Clinical Trial to Test Wound-Healing Device
Drexel University researchers are one step closer to offering a new treatment for the millions of patients who suffer from slow-healing, chronic wounds. The battery-powered applicator — as small and light as a watch — is the first portable and potentially wearable device to heal wounds with low-frequency ultrasound.
The National Institutes of Health awarded the research team an estimated $3 million to test the therapy on 120 patients over the next five years. By using diagnostic monitoring of blood flow in the wound tissue, the clinical trial will also determine how nutrition and inflammation impact wound closure, making treatment customization a possibility.
This battery-powered applicator — as small and light as a watch — is the first portable and potentially wearable device to heal wounds with low-frequency ultrasound.
The project is an interdisciplinary collaboration between the College of Medicine and Drexel's School of Biomedical Engineering, Science and Health Systems, and College of Nursing and Health Professions.
Chronic wounds affect up to 6 million patients a year in the United States. Venous ulcers — one type of chronic wound the researchers are exploring — are caused by abnormal vein function, due to blood clots, injury, aging and obesity. Chronic wounds are also one of the most dangerous and common complications of diabetes. Unlike a typical scrape or cut, venous and diabetic ulcers can take months, or even years, to heal. The currently available therapies are passive, rather than active, such as using products to keep moisture in place.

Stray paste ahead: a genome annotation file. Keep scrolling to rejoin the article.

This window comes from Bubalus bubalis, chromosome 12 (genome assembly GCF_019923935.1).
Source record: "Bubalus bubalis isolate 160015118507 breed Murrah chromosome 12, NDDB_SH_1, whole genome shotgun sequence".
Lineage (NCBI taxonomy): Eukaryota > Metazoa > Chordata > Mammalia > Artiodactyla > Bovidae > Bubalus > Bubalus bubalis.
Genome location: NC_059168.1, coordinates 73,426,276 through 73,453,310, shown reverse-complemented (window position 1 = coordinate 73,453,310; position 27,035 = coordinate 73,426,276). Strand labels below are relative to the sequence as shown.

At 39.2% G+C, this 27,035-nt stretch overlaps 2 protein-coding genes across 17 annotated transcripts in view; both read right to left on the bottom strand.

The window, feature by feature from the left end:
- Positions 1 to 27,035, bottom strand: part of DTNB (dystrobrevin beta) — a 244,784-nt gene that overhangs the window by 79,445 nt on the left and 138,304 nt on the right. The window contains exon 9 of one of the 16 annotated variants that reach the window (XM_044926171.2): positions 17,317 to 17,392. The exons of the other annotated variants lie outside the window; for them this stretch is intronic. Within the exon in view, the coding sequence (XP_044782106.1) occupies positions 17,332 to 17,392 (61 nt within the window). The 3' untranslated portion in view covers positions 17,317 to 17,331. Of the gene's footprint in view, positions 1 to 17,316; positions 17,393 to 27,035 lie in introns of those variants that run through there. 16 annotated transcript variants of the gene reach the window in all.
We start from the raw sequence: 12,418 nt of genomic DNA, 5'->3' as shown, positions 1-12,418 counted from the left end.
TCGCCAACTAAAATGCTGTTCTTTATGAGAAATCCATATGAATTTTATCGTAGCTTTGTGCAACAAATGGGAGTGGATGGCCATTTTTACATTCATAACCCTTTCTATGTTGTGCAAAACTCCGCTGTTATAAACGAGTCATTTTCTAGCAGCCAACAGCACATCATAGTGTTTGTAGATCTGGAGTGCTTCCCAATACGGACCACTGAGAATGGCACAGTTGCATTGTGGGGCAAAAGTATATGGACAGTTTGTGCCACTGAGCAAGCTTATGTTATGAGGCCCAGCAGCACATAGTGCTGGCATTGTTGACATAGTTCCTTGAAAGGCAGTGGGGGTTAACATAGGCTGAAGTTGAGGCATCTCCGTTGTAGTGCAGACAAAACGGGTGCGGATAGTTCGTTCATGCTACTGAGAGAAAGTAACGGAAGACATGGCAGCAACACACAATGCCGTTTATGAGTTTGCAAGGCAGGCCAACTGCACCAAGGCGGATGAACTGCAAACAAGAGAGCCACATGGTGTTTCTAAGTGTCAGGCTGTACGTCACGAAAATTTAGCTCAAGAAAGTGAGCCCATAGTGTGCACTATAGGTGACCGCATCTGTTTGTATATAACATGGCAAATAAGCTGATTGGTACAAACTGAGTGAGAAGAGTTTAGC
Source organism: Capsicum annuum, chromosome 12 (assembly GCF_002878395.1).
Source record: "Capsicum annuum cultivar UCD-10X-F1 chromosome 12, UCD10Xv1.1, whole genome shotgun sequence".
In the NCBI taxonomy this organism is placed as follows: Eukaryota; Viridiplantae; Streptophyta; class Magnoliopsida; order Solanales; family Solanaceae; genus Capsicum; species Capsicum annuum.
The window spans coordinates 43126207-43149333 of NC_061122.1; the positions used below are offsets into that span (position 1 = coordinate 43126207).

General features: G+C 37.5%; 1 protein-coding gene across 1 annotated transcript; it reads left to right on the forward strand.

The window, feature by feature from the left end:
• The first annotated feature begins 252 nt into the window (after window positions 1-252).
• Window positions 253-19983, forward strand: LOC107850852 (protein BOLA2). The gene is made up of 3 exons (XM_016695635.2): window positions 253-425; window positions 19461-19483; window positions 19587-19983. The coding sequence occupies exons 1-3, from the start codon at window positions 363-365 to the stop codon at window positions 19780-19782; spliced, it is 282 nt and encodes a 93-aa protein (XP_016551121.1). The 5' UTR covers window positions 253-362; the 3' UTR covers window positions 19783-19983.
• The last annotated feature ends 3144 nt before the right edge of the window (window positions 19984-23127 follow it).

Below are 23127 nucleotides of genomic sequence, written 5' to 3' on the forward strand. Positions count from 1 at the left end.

Because of their high prevalence, chronic wounds are a significant economic burden to the U.S. health care system. Over $20 billion annually is spent on the treatment of chronic wounds in the United States, according to some estimates. Treatment can cost an individual patient up to $2,400 per month, so even modest reductions in healing time would help, according to Michael S. Weingarten, MD, professor of surgery at the College of Medicine and medical director of the Comprehensive Wound Healing Program at Drexel.
"There is a lot of money being spent on wound supplies, visiting nurses and things like that. Those costs can run into the hundreds of thousands of dollars for an individual patient," Weingarten says. "And if the wound isn't responding, then you're really just wasting your time, and more importantly, you're not helping the patient."
Drexel biomedical engineers, including project lead researcher Peter Lewin, PhD, and clinicians have an ideal solution: an inexpensive, portable instrument that can speed up slow-healing injuries and is safe enough for patients to use at home.
The device heals by sending low-frequency — 20 kilohertz (kHz) — ultrasonic sound waves directly to the chronic wound. While the healing potential of ultrasound to reduce swelling in injury is well known, high energy levels are not optimal for treating damaged tissue over long periods of time.